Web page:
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The world's first vaccine against celiac disease to be tested in Australia

The US drug company ImmusanT, after worldwide trials, is ready to start clinical trials of a new vaccine against celiac…

The US drug company ImmusanT, after worldwide trials, is ready to start clinical trials of a new vaccine against celiac disease at the Royal Melbourne Hospital Clinical Trials Center in Melbourne. This will be followed by attempts held in Adelaide, Brisbane, Perth, Mackay and the Sunshine Coast, says the sources.

Celiac disease – normal villi and wild atrophy. Image Credit: Designua / Shutterstock

The injectable vaccine developed approximately eight years earlier in Melbourne and has been shown to be safe in the first trials with a small number of participants. The disease is basically an excessive immune response to the intestines against food-based allergens such as gluten. Among patients with celiac disease, these allergens lead into food to severe allergic reactions leading to gastrointestinal disorders. There are currently about 160,000 Australians living with celiac disease and have to live on diets that completely lack gluten to prevent weakening symptoms. This means that about 1 in 70 Australians now live with celiac disease, says the researchers who developed the vaccine. Gluten is a protein component found in certain grains, such as rye, wheat and grains.

This new vaccine called Nexvax2 can reprogram the immune response to gluten. This prevents and relieves the symptoms. It was developed at Walter and Eliza Hall Institute of Medical Research (WEHI). The team found three peptides in the gluten that usually trigger the symptoms in 90 percent of the cases and created the vaccine against these peptides.

For this latest phase 2 clinical trial, approximately 50 patients from all over Australia, New Zealand and the United States were to be recruited. They should be given injections of the test vaccine or placebo twice a week for four weeks. Patients would not know which of the two (vaccine or placebo) they received. Then the trial participants would face three food challenges to see if they were given symptomatic relief. Protective effects of the intestinal wall lining would be tested by taking a biopsy of the internal walls of the intestines.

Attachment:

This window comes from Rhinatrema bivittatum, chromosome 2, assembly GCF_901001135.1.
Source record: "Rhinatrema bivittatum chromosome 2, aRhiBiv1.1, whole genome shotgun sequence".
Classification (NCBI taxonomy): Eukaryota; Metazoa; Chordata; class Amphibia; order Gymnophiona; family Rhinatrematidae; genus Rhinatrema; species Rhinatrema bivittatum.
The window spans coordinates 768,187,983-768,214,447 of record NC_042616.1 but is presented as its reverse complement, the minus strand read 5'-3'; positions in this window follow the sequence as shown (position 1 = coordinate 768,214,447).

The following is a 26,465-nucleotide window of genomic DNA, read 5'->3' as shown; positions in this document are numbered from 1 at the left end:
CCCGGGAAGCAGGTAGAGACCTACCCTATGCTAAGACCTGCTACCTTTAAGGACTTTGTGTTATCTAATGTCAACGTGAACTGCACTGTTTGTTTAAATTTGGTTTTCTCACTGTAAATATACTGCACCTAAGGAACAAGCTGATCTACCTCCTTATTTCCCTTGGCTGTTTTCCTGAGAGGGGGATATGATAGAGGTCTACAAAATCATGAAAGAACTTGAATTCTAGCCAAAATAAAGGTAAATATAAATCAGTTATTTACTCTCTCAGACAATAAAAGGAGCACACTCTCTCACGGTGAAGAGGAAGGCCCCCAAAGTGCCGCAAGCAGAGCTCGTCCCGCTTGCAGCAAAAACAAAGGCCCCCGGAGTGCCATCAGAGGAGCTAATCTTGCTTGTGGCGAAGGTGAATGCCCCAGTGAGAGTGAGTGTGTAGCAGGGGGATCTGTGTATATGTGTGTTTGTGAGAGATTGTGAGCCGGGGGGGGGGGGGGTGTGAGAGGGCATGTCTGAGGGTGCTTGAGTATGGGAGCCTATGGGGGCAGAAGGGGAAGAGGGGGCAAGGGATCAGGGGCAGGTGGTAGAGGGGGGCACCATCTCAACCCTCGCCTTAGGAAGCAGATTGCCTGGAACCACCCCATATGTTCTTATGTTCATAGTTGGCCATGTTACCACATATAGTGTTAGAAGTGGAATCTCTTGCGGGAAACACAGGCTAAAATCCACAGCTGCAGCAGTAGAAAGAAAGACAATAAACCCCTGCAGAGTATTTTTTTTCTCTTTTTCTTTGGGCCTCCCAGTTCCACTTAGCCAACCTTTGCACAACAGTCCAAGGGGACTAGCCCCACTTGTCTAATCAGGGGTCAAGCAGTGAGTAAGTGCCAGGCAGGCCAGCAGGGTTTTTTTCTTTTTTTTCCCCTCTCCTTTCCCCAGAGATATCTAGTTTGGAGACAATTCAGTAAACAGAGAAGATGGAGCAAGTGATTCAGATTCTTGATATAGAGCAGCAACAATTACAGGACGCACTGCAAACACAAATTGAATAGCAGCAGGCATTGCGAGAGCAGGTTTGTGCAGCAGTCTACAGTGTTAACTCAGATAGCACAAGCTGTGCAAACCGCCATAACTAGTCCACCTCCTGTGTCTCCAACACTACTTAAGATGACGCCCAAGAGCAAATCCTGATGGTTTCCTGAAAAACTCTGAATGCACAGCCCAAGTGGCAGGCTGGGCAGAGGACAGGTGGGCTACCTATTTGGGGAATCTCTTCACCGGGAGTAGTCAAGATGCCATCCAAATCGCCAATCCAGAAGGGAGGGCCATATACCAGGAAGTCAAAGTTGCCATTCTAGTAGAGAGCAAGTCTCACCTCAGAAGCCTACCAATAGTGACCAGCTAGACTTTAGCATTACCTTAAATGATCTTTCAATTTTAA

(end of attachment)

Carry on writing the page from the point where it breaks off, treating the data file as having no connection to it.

The team explains that the vaccine can prevent excessive susceptibility to the immune cells of the intestinal tract in susceptible individuals. Thus, these T cells do not enter attack mode when they encounter gluten. According to vaccine developers, it may be beneficial for up to 90 percent of patients with HLA-DQ2 disease.

Vaccine developer led by Dr. Jason Tye-Din, from WEHI and Royal Melbourne Hospital, explained that there have been national and international Phase 1 attempts where they looked at the highest possible dose of the vaccine and still found it safe and well tolerated. Dr Tys-Din said, “It also showed a intended biological effect on the immune system in patients with celiac disease. The phase 2 studies are based on data from previous studies and it is amazing that Australia still plays a key role in this work.”
“A successful therapy that can restore normal gluten tolerance would revolutionize cold-cell disease management,” he said.

A list of hospitals where the trial should be conducted can be found at www.coeliac.org.au

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